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Friday 21 October 2016 Instagram
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Nurse-led treatment 'reduces depression in cancer'

Nurse-led treatment 'reduces depression in cancer'

Nurse-led treatment 'reduces depression in cancer'

The number of cancer patients who are clinically depressed could be drastically reduced through nurse-led treatments, researchers believe. 

Researchers from the universities of Edinburgh and Oxford found that three-quarters of cancer patients are clinically depressed. 

However, 75% of these patients were not receiving treatment and many had not considered seeking help. Healthcare professionals had been failing to spot their illness. 

Researchers suggested that a trained cancer nurse should deliver the intensive, tailored approach.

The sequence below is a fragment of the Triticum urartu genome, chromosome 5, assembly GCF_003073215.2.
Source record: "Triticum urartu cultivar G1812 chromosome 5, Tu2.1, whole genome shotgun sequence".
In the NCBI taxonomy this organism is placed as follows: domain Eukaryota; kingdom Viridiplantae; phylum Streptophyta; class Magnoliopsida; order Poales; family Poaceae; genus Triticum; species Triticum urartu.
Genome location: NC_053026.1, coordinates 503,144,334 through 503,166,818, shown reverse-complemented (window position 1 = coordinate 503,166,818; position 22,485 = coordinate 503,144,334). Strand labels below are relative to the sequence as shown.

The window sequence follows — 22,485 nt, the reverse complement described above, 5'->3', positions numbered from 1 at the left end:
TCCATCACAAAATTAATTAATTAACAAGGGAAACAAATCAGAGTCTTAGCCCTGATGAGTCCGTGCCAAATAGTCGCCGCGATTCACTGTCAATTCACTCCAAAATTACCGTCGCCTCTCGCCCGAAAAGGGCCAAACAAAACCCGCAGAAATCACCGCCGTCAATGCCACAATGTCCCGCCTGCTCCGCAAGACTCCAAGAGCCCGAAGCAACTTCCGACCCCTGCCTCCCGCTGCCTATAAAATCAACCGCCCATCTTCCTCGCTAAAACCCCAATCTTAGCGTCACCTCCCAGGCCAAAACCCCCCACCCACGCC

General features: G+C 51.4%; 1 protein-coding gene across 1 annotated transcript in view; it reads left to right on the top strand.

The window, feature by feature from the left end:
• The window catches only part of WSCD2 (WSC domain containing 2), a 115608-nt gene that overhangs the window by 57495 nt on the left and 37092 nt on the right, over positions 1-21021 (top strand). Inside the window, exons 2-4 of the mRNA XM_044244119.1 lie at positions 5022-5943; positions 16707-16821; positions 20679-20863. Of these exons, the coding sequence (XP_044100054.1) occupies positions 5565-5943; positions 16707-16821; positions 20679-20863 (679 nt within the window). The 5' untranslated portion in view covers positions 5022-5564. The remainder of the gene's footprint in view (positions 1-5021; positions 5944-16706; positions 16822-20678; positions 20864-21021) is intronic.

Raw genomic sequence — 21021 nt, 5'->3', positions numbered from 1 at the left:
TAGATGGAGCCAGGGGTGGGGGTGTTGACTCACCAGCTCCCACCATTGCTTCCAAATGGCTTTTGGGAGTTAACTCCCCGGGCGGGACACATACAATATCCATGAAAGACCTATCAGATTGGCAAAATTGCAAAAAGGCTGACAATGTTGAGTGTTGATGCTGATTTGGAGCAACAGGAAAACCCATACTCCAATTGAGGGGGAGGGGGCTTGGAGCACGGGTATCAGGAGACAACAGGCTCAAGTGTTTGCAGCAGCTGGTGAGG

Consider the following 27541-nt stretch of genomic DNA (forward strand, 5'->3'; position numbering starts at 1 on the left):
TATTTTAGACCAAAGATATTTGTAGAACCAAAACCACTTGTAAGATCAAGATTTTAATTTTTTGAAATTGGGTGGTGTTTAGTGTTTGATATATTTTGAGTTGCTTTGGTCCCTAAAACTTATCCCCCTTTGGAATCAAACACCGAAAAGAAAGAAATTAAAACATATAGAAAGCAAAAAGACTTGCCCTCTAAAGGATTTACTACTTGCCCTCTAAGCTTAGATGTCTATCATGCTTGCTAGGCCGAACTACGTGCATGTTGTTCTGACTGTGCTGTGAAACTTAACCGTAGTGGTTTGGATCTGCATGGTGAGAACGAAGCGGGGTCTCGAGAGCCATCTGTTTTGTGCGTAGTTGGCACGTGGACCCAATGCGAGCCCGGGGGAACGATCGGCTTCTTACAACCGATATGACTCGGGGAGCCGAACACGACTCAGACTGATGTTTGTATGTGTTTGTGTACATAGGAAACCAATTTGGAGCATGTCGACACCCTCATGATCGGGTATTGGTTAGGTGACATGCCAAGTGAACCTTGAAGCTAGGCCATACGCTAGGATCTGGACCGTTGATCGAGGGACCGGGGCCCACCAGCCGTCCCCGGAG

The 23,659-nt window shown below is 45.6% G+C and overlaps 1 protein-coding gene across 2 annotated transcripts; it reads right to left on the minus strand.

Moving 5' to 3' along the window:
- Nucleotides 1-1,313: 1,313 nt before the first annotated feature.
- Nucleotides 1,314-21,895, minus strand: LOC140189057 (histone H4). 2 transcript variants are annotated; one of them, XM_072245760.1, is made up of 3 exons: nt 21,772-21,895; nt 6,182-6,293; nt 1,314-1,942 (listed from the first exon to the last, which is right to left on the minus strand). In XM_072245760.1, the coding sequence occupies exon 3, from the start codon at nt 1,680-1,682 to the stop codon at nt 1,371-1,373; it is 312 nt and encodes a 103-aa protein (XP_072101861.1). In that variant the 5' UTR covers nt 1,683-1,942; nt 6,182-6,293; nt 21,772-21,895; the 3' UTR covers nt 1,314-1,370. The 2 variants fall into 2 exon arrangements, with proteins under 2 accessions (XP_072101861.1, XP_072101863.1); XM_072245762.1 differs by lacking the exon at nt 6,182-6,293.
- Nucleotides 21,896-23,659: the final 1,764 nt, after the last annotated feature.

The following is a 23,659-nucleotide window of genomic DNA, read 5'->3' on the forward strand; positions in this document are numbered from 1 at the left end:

It involves: 

 - Antidepressant drugs. 

 - Encouraging patients to become as active as they can be. 

 - Problem-solving therapy. 

Published in the Lancet, the study found that a nurse-led approach can half the depression scores of more than 60% of patients. Patients were found to be less anxious, less tired and experienced less pain. 

Just 17% of patients receiving standard NHS care had similar results. 

Dr Stefan Symeonides, of the University of Edinburgh, told the BBC: "Day-to-day oncologists like myself see the profound impact depression can have on a patient with cancer.

" [This is] a huge area of unmet need missed by current practice."

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